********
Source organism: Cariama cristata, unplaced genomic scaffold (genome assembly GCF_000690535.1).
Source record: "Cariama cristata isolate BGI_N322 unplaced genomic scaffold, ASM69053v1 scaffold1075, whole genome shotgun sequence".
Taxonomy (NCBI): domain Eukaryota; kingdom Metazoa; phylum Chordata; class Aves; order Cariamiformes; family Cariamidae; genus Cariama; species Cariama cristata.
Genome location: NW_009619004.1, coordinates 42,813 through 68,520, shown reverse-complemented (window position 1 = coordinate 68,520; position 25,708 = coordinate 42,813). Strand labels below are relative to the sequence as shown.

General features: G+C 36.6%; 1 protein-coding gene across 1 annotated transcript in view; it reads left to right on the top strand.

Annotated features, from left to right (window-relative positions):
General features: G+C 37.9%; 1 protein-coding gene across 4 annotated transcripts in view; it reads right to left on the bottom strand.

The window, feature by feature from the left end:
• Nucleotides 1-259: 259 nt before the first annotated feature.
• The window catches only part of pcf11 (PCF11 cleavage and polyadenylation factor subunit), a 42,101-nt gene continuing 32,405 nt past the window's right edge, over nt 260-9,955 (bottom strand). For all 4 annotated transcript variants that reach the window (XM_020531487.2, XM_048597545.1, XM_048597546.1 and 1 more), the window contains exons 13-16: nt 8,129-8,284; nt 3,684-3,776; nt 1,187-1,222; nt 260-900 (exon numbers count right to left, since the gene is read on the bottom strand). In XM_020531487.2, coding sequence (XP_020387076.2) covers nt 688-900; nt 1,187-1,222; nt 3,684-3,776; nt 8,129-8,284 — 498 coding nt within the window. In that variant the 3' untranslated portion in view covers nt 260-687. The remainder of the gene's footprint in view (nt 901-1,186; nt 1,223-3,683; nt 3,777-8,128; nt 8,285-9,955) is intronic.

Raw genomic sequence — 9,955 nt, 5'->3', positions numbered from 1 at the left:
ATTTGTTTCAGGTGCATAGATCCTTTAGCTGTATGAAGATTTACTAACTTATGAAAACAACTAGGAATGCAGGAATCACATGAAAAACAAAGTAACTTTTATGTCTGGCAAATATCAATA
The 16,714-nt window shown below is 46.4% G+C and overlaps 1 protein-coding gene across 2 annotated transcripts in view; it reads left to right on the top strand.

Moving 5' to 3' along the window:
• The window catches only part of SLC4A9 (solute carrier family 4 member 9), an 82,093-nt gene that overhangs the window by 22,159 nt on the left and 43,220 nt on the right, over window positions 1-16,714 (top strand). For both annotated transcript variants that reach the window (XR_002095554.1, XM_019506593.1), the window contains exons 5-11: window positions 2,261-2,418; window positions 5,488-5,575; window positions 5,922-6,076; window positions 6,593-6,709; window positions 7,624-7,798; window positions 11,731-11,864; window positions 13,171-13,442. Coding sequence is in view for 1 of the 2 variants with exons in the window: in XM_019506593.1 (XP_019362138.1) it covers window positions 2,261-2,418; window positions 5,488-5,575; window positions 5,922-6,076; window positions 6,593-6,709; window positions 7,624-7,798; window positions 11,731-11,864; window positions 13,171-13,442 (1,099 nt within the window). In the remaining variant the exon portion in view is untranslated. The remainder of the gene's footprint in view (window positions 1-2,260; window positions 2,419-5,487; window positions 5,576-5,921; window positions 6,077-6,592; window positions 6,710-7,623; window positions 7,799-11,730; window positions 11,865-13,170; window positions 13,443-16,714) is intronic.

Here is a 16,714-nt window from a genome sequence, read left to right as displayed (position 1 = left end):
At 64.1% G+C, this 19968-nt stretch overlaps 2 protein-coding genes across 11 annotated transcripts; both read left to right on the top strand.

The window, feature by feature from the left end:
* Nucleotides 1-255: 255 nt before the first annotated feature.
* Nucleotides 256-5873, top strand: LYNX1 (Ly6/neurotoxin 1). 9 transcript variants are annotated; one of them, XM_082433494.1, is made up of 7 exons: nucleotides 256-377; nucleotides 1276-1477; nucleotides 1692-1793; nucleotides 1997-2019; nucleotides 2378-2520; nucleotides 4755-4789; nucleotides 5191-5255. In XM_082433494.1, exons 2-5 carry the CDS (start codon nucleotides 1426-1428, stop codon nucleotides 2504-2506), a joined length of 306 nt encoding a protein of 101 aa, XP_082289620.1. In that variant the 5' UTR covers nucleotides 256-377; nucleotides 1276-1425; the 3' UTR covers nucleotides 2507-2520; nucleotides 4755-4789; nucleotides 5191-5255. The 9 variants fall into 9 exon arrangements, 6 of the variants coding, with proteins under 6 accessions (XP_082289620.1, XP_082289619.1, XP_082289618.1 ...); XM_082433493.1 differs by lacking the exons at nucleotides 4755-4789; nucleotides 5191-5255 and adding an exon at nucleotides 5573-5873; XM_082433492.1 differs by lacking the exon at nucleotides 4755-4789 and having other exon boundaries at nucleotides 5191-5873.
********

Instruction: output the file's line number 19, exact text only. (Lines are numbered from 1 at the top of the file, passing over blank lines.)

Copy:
* Nucleotides 1-255: 255 nt before the first annotated feature.